I recalled my paternal grandmother's saying that if you had seven female children, you had not given birth to any child. And my mother had eight of us. Thus in her own case she had only one child because she could only give birth to just one son. I could also recall seeing my mother so depressed in those days as people laughed at her because her case is not the preferred one in a marriage where the other women are the ' boys borners". She was certainly not the favourite wife. So my mother had to work hard on her girls by encouraging us as her children, mothers and friends. It was in the early 1980s when must girls drop out of school because of teenage pregnancy. “Your education should be uppermost in your minds" she would say! Each day we are been reminded that very soon, you would all become pregnant and fall by the wayside. The miracle today is that we are the ones feeding the men in the family because all the seven daughters are made. My younger sister is a medical consultant in the Teaching Hospital, the other one is about backing a PHD in Biochemistry. Also, one has an MPA, and the youngest of these girls is working on a master’s degree in Manchester University. I am a lecturer in the university and will be starting a PHD programme next year. There is no one of us that dropped out of school or eloped with a man. We all did our mother proud. My mother confessed that if there is a second life after this one, she would like to have us as her children all over again!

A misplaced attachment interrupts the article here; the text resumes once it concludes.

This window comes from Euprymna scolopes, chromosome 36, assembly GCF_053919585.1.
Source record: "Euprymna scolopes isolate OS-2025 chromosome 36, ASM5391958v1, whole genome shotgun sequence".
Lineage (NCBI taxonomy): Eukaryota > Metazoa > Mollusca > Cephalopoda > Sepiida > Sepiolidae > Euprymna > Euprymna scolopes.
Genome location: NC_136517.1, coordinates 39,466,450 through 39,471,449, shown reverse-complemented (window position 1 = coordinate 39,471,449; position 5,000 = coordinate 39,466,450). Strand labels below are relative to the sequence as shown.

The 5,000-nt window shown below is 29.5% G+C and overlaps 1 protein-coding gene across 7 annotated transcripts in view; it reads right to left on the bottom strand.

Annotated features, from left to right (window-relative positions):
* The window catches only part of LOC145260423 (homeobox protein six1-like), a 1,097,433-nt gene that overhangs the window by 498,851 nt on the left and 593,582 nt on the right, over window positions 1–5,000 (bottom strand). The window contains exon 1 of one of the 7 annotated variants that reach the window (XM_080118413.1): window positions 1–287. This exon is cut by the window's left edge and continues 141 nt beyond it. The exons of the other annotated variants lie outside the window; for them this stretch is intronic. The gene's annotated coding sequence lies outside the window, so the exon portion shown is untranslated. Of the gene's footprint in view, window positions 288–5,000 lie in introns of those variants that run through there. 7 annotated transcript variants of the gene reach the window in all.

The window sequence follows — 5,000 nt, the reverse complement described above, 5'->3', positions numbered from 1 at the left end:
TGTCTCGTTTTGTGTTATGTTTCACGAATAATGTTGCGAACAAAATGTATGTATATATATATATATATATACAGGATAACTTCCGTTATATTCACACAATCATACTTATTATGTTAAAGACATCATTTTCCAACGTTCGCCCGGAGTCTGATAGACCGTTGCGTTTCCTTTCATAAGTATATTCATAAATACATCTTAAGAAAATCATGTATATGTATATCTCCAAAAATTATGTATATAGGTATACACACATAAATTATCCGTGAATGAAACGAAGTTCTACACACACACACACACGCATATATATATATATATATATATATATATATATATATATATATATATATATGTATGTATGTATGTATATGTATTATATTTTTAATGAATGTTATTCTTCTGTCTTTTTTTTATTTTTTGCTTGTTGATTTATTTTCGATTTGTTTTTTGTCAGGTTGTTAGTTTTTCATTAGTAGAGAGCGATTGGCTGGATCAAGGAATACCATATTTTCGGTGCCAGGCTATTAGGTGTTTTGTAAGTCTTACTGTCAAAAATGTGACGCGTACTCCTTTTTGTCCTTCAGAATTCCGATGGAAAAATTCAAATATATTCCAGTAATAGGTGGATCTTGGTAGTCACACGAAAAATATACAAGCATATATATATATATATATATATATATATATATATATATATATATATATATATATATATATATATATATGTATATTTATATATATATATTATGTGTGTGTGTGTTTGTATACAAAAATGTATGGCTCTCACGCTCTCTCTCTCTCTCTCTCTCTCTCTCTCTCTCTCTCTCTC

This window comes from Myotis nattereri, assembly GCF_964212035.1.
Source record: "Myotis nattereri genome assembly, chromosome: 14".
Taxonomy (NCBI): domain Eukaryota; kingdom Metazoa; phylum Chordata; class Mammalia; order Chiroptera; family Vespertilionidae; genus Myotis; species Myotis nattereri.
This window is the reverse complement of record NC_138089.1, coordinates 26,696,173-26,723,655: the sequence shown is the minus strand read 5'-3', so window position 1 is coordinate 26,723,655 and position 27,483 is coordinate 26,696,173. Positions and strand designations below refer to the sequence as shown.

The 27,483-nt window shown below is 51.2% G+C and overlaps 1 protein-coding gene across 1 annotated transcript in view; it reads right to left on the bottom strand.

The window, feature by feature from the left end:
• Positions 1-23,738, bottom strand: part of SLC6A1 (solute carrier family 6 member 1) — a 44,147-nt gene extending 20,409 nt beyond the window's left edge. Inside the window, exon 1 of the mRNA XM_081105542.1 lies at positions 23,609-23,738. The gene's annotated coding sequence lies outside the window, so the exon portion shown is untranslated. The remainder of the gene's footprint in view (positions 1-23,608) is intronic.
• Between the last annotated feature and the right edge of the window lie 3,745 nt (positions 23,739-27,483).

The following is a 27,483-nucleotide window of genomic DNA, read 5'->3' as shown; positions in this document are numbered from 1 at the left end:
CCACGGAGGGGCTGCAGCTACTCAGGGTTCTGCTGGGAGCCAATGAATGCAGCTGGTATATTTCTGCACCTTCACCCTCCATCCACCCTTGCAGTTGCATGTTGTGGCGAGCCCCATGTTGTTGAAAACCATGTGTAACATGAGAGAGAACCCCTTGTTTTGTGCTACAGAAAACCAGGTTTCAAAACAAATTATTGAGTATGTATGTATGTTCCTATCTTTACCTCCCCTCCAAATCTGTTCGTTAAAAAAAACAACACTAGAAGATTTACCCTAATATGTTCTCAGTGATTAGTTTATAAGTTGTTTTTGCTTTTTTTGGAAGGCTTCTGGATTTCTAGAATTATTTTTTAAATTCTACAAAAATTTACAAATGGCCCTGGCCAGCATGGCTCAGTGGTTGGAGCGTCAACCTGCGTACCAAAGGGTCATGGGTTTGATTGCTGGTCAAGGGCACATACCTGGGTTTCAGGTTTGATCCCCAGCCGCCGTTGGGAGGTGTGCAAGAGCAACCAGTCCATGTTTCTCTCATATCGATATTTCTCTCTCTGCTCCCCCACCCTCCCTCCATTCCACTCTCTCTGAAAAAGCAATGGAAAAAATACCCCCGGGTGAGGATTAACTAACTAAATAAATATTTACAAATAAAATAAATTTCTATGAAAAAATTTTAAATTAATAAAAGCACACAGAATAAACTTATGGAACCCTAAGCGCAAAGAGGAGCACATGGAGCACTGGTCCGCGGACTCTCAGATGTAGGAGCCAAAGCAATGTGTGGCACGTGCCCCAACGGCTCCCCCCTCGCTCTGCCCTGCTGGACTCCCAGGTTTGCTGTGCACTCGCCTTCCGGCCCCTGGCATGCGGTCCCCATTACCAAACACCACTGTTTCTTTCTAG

I looked back at the stress and pains of those days and I know it’s a miracle indeed!
Gerty Nnamso. Lagos, Nigeria.
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